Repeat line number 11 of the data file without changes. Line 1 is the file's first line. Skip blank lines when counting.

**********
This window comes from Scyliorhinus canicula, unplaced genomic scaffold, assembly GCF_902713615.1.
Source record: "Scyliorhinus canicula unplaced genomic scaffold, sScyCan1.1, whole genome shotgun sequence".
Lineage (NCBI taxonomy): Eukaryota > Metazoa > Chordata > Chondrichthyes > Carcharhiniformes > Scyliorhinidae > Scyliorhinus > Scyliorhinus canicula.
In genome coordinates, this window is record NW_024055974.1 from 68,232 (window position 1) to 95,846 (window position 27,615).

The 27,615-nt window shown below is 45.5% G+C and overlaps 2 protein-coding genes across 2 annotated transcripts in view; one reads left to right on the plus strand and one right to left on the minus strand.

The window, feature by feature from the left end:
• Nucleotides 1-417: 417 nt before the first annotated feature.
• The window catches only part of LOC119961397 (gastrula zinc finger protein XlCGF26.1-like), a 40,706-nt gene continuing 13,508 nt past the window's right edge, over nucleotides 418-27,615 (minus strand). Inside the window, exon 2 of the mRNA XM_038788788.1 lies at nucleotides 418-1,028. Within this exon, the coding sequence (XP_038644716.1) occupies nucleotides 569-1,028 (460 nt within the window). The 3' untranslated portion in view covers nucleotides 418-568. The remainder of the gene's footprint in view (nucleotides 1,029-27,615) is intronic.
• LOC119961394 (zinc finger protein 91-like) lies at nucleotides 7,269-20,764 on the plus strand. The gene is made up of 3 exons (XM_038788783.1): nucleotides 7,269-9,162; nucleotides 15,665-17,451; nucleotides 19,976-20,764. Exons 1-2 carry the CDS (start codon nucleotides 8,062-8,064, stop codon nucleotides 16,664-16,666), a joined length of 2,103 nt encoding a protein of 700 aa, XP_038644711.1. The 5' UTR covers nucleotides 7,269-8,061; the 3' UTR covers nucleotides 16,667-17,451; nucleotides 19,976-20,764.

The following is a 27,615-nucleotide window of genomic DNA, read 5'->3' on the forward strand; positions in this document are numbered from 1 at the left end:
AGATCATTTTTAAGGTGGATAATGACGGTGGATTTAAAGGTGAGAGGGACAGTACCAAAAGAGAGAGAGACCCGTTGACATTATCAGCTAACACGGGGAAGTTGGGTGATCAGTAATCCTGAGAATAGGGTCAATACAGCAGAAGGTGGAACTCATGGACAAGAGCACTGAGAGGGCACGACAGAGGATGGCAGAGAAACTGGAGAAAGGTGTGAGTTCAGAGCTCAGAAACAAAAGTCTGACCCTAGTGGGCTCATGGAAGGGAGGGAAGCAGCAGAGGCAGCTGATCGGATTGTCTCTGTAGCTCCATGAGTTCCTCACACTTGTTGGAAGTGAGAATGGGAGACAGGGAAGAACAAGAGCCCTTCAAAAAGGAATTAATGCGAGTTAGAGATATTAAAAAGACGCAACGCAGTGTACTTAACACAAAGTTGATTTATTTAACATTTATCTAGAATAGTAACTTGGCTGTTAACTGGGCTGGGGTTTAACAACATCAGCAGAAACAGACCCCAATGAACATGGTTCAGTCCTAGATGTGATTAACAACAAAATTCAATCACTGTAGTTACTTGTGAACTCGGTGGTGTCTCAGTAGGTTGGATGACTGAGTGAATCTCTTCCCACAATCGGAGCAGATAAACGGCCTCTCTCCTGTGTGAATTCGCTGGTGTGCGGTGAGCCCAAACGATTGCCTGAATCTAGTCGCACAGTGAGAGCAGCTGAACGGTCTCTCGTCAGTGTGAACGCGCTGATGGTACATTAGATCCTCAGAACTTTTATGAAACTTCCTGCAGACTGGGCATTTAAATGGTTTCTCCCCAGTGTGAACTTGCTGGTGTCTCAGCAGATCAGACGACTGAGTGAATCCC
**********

AGATCATTTTTAAGGTGGATAATGACGGTGGATTTAAAGGTGAGAGGGACAGTACCAAAAGAGAGAGAGACCCGTTGACATTATCAGCTAACACGGGGAAGTTGGGTGATCAGTAATCCTGAGAATAGGGTCAATACAGCAGAAGGTGGAACTCATGGACAAGAGCACTGAGAGGGCACGACAGAGGATGGCAGAGAAACTGGAGAAAGGTGTGAGTTCAGAGCTCAGAAACAAAAGTCTGACCCTAGTGGGCTCATGGAAGGGAGGGAAGCAGCAGAGGCAGCTGATCGGATTGTCTCTGTAGCTCCATGAGTTCCTCACACTTGTTGGAAGTGAGAATGGGAGACAGGGAAGAACAAGAGCCCTTCAAAAAGGAATTAATGCGAGTTAGAGATATTAAAAAGACGCAACGCAGTGTACTTAACACAAAGTTGATTTATTTAACATTTATCTAGAATAGTAACTTGGCTGTTAACTGGGCTGGGGTTTAACAACATCAGCAGAAACAGACCCCAATGAACATGGTTCAGTCCTAGATGTGATTAACAACAAAATTCAATCACTGTAGTTACTTGTGAACTCGGTGGTGTCTCAGTAGGTTGGATGACTGAGTGAATCTCTTCCCACAATCGGAGCAGATAAACGGCCTCTCTCCTGTGTGAATTCGCTGGTGTGCGGTGAGCCCAAACGATTGCCTGAATCTAGTCGCACAGTGAGAGCAGCTGAACGGTCTCTCGTCAGTGTGAACGCGCTGATGGTACATTAGATCCTCAGAACTTTTATGAAACTTCCTGCAGACTGGGCATTTAAATGGTTTCTCCCCAGTGTGAACTTGCTGGTGTCTCAGCAGATCAGACGACTGAGTGAATCCC